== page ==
Eighteen months later and a number of key milestones have been passed and benefits accrued. Kleinjohann says, "We have seven modules in place: target setting; performance management; compensation management; roundtables; career development planning; recruitment management; and employee profiles. Cloud computing means you can accelerate deployment dramatically. We went live within six months with the target-setting module, which we rolled out to 170,000 employees. We now have 400,000 employees' information loaded into 4Success and have 40,000 log-ins per day."

Inevitably there were some stumbles along the way. "On a project like this there was always some room for improvement and perhaps the enterprise functionality was not always mature enough, but I'm confident that those improvements will come," says Kleinjohann. "We had some performance issues with the roundtable module, but we were very impressed by the customer service we had which meant that we overcame any issues in an extremely short time frame. Most of our milestones were achieved on time."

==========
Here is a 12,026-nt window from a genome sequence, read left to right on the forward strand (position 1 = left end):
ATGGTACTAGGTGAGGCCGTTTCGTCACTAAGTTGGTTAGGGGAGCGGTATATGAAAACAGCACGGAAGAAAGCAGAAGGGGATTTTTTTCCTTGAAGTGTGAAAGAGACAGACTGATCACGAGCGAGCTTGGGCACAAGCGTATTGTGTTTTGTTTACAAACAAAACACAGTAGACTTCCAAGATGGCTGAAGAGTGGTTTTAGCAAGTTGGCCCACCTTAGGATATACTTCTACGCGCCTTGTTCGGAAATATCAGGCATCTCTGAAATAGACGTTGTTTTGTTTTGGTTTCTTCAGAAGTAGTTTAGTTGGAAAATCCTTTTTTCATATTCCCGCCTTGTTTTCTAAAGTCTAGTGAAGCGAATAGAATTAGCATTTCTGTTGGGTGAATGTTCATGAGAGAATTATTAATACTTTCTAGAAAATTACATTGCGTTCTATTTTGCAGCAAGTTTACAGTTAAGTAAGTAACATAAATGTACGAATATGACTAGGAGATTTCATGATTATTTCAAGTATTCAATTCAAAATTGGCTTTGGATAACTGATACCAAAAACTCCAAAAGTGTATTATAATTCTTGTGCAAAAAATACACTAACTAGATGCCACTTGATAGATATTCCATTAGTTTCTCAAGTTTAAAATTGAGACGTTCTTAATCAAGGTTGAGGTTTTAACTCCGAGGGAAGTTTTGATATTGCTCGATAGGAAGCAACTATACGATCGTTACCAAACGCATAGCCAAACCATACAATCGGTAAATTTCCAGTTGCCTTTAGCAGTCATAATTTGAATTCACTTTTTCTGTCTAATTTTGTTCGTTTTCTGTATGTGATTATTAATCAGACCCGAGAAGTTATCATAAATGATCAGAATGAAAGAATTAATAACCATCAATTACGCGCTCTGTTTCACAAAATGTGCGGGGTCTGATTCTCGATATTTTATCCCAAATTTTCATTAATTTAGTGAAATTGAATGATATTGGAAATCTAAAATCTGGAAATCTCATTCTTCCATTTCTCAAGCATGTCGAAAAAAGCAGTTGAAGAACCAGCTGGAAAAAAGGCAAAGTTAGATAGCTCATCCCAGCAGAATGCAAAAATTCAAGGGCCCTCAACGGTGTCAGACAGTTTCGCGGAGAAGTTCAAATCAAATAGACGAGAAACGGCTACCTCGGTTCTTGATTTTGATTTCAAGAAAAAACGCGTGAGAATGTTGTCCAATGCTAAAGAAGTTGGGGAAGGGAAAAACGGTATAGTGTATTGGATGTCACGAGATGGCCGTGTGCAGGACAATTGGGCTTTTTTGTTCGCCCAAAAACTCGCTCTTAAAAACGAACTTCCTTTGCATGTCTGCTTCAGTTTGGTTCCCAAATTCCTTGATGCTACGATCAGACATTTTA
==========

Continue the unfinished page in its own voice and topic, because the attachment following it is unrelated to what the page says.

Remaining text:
For those organisations contemplating following Siemens' lead - albeit most likely on a less grandiose scale - Kleinjohann has some learning points to share that have emerged, particularly in relation to roles and responsibilities. It is not, he cautions, a case of handing over responsibility to others when adopting a cloud approach. "Compared to individual development you save time because you don't have to scale up systems or to develop functionality by yourself. But configuration and testing still need your attention and input, as does the project management aspect," he says.

"We also realised that you need highly skilled project management and change management people. You move from IT service management to IT service controlling whereby you're not providing the service to users but controlling the service being provided. It is a different approach."

Stuart Lauchlan will be chairing The Business Cloud Summit 2010 on 30 November at the Novotel London West, Hammersmith. The Business Cloud Summit promises top-level insight from industry experts, representing many leading organisations from Siemens to the Cabinet Office. For a full conference agenda visit